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Wired Networks Thread, VLANs not seeing internet in Technical; ; J9299A Configuration Editor; Created on release #J.14.01 hostname "f2-2520-01" max-vlans 32 interface 1 name "User Access" exit interface 2 ...
  1. #31

    seawolf's Avatar
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    ; J9299A Configuration Editor; Created on release #J.14.01

    hostname "f2-2520-01"
    max-vlans 32
    interface 1
    name "User Access"
    exit
    interface 2
    name "User Access"
    exit
    interface 3
    name "User Access"
    exit
    interface 4
    name "User Access"
    exit
    interface 5
    name "User Access"
    exit
    interface 6
    name "User Access"
    exit
    interface 7
    name "User Access"
    exit
    interface 8
    name "User Access"
    exit
    interface 9
    name "User Access"
    exit
    interface 10
    name "User Access"
    exit
    interface 11
    name "User Access"
    exit
    interface 12
    name "User Access"
    exit
    interface 13
    name "User Access"
    exit
    interface 14
    name "User Access"
    exit
    interface 15
    name "User Access"
    exit
    interface 16
    name "User Access"
    exit
    interface 17
    name "User Access"
    exit
    interface 18
    name "User Access"
    exit
    interface 19
    name "User Access"
    exit
    interface 20
    name "User Access"
    exit
    interface 21
    name "Diagnostic"
    exit
    interface 22
    name "User Access"
    exit
    interface 23
    name "User Access"
    exit
    interface 24
    name "To e2-2520g-01 23"
    exit
    ip default-gateway 172.17.2.240
    vlan 1
    name "DEFAULT_VLAN"
    untagged 23-24
    no untagged 1-22
    no ip address
    exit
    vlan 2
    name "NET"
    untagged 20-22
    ip address 172.17.2.20 255.255.255.0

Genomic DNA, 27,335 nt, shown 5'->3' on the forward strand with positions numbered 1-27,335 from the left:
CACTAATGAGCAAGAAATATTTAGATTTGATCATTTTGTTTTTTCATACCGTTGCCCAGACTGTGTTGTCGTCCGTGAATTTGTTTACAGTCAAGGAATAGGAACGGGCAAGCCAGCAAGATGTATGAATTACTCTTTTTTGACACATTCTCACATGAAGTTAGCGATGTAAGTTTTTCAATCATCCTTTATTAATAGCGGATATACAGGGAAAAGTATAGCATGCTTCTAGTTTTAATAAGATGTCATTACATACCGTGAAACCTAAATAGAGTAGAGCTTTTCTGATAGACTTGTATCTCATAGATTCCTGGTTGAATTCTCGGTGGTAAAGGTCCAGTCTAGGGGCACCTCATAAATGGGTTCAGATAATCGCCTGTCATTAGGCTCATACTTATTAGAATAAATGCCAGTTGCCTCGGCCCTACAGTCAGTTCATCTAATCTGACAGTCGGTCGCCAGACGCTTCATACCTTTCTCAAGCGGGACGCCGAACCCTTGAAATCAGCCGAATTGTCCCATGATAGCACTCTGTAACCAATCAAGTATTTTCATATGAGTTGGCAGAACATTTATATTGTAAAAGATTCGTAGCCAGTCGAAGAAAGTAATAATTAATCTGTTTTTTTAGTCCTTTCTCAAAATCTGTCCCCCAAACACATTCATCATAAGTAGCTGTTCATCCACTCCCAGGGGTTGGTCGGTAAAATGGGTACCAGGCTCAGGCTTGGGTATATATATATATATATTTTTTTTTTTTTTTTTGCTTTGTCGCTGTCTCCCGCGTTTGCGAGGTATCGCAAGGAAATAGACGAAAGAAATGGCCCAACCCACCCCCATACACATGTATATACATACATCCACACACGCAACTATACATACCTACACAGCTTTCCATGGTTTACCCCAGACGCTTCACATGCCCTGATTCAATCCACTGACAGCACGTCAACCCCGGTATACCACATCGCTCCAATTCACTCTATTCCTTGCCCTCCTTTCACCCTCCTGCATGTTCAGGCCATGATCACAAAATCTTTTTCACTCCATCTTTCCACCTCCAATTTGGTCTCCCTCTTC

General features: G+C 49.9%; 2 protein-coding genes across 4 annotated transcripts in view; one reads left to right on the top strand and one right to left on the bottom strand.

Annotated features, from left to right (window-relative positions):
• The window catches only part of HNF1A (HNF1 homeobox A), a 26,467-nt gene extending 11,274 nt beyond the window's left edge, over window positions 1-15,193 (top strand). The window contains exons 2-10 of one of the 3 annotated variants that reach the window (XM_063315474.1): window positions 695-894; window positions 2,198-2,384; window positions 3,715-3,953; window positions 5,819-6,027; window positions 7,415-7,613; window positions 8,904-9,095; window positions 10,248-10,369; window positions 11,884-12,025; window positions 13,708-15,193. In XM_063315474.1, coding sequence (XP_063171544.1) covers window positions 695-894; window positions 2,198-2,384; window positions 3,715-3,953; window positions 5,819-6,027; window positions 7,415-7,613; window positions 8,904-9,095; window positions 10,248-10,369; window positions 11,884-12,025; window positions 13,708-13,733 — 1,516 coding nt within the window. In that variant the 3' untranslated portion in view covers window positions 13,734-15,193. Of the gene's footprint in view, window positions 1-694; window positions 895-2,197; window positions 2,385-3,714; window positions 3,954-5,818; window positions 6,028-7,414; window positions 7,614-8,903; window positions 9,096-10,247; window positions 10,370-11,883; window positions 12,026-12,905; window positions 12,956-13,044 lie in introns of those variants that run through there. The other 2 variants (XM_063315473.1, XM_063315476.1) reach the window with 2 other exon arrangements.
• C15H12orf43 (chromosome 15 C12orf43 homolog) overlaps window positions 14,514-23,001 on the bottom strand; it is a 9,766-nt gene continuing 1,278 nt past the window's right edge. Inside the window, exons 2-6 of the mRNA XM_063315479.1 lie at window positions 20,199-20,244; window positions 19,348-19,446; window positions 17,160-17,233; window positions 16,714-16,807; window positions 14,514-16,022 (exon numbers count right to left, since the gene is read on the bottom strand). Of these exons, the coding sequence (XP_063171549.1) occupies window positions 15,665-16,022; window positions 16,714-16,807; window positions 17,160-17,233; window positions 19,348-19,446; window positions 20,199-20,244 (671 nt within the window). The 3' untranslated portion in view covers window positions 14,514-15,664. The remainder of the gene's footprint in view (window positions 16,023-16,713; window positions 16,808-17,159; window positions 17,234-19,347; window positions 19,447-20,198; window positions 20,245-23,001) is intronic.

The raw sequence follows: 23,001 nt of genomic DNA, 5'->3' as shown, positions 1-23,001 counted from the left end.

tagged 24
    exit
    vlan 3
    name "SERVER"
    tagged 24
    no ip address
    ip igmp
    exit
    vlan 4
    name "SECURITY"
    tagged 24
    no ip address
    ip igmp
    exit
    vlan 10
    name "A-LAN"
    tagged 24
    no ip address
    ip igmp
    exit
    vlan 20
    name "B-LAN"
    tagged 24
    no ip address
    ip igmp
    exit
    vlan 22
    name "B-VOIP"
    tagged 24
    voice
    no ip address
    exit
    vlan 30
    name "D-LAN"
    untagged 4,7,10-19
    tagged 24
    no ip address
    ip igmp
    exit
    vlan 32
    name "D-VOIP"
    untagged 5,8
    tagged 24
    voice
    no ip address
    exit
    vlan 40
    name "G-LAN"
    tagged 24
    no ip address
    ip igmp
    exit
    vlan 50
    name "I-LAN"
    tagged 24
    no ip address
    ip igmp
    exit
    vlan 60
    name "P-LAN"
    tagged 24
    no ip address
    ip igmp
    exit
    vlan 62
    name "P-VOIP"
    tagged 24
    voice
    no ip address
    exit
    vlan 70
    name "S-LAN"
    tagged 24
    no ip address
    ip igmp
    exit
    vlan 5
    name "PRINTER"
    untagged 6,9
    tagged 24
    no ip address
    exit
    vlan 9
    name "ADMIN"
    untagged 1-3
    tagged 24
    no ip address
    ip igmp
    exit
    vlan 80
    name "U-LAN"
    tagged 24
    no ip address
    ip igmp
    exit
    vlan 82